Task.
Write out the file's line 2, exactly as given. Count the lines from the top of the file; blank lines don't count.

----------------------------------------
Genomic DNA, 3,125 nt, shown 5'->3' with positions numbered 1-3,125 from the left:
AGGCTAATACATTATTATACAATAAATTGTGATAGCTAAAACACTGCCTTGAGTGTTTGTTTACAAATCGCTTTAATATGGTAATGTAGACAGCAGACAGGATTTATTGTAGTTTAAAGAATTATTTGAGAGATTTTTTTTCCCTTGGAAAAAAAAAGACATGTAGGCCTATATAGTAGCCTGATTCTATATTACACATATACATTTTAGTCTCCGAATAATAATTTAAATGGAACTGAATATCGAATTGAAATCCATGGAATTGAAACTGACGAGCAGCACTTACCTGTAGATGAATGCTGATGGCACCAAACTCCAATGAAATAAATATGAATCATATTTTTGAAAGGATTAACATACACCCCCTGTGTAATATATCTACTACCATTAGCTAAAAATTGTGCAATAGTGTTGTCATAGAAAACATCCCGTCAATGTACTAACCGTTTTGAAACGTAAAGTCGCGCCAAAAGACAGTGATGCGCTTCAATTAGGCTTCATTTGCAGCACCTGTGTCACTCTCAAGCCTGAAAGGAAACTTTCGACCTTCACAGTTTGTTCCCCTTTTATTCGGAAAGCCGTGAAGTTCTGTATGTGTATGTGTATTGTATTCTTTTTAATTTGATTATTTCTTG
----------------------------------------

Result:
AGGCTAATACATTATTATACAATAAATTGTGATAGCTAAAACACTGCCTTGAGTGTTTGTTTACAAATCGCTTTAATATGGTAATGTAGACAGCAGACAGGATTTATTGTAGTTTAAAGAATTATTTGAGAGATTTTTTTTCCCTTGGAAAAAAAAAGACATGTAGGCCTATATAGTAGCCTGATTCTATATTACACATATACATTTTAGTCTCCGAATAATAATTTAAATGGAACTGAATATCGAATTGAAATCCATGGAATTGAAACTGACGAGCAGCACTTACCTGTAGATGAATGCTGATGGCACCAAACTCCAATGAAATAAATATGAATCATATTTTTGAAAGGATTAACATACACCCCCTGTGTAATATATCTACTACCATTAGCTAAAAATTGTGCAATAGTGTTGTCATAGAAAACATCCCGTCAATGTACTAACCGTTTTGAAACGTAAAGTCGCGCCAAAAGACAGTGATGCGCTTCAATTAGGCTTCATTTGCAGCACCTGTGTCACTCTCAAGCCTGAAAGGAAACTTTCGACCTTCACAGTTTGTTCCCCTTTTATTCGGAAAGCCGTGAAGTTCTGTATGTGTATGTGTATTGTATTCTTTTTAATTTGATTATTTCTTG